Ebola Experts Clear Up Rumors About Virus

As the Ebola virus spreads, so do misconceptions about the disease.
Ebola outbreak
Workers in West Africa remove a mattress used by an Ebola patient and prepare it for disposal|Photo by EU Humanitarian Aid and Civil Protection via Flickr

As public figures, politicians and cultural icons make bold statements about the Ebola virus, panic has begun to rise rapidly in the United States. CNN.com recently met with Ebola experts to discuss the truths, the lies, and the embellishments that are being spread in the media regarding the virus.

The Statement:

“If you bring two doctors who happen to have that specialty (Ebola) into a room, one will say, ‘No, it will never become airborne, but it could mutate so it would be harder to discover.’ Another doctor will say, ‘If it continues to mutate at the rate it’s mutating, and we go from 20,000 infected to 100,000, the population might allow it to mutate and become airborne, and then it will be a serious problem.’ I don’t know who is right.” — Martin Dempsey, the chairman of the Joint Chiefs of Staff, told CNN.

The Expert Opinion:

Ebola isn’t transmitted through the air. It is transmitted through direct contact by bodily fluids with an Ebola-infected person showing symptoms of the disease.

A mutation such as the kind Dempsey describes “would be exceedingly rare” in one epidemic, said Edward C. Holmes of Marie Bashir Institute for Infectious Diseases and Biosecurity at the University of Sydney.

“It happens over evolutionary time, millions of years,” Holmes said. “This idea that it takes one or two of those mutations and ‘Wham!’ you pick up airborne transmission, that is way too simplistic.”

The Statement:

“If someone has Ebola at a cocktail party, they’re contagious and you can catch it from them. — Sen. Rand Paul

The Expert Opinion:

Experts say the contact with an infectious person must be tactile, or direct touching, and involve bodily fluids — blood, sweat, feces, vomit, semen or spit.

People in West Africa are avoiding hugs and handshakes because the virus can be spread through the sweat on someone’s hand.

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The Statement:

“The most comforting thing that I heard from (Dr. Brenda Fitzgerald, commissioner of the Georgia Department of Public Health) was that water kills the Ebola virus.”Georgia Gov. Nathan Deal told the Marietta Daily Journal.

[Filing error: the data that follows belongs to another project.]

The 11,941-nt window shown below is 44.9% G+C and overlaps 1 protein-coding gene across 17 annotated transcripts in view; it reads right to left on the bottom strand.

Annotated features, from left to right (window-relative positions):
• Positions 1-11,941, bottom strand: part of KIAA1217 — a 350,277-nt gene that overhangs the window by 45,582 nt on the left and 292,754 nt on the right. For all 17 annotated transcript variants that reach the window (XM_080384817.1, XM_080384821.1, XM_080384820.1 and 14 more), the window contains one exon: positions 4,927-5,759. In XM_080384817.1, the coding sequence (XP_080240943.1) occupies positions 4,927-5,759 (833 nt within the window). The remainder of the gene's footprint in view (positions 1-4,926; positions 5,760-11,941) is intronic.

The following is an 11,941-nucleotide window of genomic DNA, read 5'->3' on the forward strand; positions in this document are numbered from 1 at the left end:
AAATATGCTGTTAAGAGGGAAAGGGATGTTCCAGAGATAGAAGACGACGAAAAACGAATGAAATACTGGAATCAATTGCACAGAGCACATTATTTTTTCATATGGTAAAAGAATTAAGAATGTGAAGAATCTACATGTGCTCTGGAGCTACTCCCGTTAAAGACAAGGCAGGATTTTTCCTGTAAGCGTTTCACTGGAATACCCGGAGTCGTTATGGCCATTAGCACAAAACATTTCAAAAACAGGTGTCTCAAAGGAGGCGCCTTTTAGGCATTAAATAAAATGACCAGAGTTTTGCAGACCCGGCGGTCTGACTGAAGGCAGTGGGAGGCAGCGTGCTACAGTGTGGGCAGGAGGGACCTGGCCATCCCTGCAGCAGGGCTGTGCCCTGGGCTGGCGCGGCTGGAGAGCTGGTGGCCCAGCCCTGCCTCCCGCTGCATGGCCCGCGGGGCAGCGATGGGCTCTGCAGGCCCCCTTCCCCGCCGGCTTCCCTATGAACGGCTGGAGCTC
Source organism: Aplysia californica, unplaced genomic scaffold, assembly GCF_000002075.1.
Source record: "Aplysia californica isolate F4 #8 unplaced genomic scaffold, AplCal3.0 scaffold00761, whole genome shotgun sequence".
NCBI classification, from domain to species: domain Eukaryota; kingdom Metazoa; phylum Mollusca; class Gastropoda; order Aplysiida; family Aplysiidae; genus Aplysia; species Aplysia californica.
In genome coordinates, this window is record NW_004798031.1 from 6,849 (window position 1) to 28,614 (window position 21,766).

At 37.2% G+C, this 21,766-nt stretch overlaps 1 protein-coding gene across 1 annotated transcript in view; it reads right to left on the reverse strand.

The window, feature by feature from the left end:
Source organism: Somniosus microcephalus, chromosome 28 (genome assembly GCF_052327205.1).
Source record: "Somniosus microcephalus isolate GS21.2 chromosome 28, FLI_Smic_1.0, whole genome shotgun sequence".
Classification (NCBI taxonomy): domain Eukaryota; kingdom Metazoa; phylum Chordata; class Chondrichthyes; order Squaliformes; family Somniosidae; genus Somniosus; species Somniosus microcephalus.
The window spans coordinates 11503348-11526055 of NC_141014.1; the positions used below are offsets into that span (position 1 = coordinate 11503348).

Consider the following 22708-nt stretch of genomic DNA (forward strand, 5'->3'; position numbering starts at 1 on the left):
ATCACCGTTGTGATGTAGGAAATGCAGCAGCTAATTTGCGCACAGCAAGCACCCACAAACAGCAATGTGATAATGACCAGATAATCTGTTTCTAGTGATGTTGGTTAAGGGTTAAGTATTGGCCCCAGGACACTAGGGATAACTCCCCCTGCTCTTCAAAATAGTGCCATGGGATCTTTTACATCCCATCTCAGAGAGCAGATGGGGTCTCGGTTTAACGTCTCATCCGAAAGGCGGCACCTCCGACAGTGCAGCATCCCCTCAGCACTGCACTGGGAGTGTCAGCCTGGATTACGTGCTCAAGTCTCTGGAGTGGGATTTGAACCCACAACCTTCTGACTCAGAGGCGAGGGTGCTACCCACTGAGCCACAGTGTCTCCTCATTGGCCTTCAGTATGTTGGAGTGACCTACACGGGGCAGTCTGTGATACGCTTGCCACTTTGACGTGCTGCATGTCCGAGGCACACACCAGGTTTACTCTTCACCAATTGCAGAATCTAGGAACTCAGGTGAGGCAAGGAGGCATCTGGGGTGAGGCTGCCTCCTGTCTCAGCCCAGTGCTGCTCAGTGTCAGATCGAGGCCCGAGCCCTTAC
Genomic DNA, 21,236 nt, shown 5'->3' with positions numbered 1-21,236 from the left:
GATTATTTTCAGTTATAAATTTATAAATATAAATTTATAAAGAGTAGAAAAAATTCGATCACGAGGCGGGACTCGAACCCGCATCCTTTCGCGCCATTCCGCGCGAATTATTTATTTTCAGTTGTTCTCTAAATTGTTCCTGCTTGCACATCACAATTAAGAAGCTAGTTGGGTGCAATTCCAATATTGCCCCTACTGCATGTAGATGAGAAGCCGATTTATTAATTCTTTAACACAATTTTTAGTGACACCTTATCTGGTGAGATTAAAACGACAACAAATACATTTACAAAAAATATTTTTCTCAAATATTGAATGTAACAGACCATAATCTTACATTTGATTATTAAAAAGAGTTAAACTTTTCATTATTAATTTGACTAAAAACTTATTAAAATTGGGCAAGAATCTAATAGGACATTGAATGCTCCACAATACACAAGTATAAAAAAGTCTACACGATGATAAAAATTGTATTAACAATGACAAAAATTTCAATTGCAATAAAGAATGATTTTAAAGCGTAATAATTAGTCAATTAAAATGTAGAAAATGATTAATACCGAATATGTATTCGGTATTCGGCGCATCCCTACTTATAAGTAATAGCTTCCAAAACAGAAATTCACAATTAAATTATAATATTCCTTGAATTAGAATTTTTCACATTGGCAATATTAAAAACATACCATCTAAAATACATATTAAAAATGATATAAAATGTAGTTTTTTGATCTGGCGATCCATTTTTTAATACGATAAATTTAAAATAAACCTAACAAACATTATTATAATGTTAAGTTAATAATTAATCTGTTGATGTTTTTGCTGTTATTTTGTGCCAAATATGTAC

The Expert Opinion:

In fact, water alone does not kill Ebola. Soap and water does. So does chlorine and bleach.

“As with other infectious diseases, one of the most important preventive measures is frequent hand-washing. Use soap and water, or use alcohol-based hand rubs containing at least 60% alcohol when soap and water aren’t available,” the Mayo Clinic said about the prevention and spread of Ebola infection.

The Statement:

“The U.S. must immediately stop all flights from EBOLA infected countries or the plague will start and spread inside our ‘borders.’ Act fast!” — Donald Trump said on Twitter.

The Expert Opinion:

Most public health experts oppose a travel ban.

During the SARS outbreak and H1N1 ‘swine flu’, travel bans were were put into place but the viruses were still able to enter foreign populations regardless of the the measures that governments took to keep them out.

No ban will completely stop people moving about the world, experts said.

“It gives us the false assurance that we can ignore the problems that are happening in Africa,” Wendy Parmet, director of the Program on Health Policy and Law at Northeastern University School of Law, told National Geographic. “At the end of the day, we can’t. And our own safety depends on our getting it right there, not on building the walls.”

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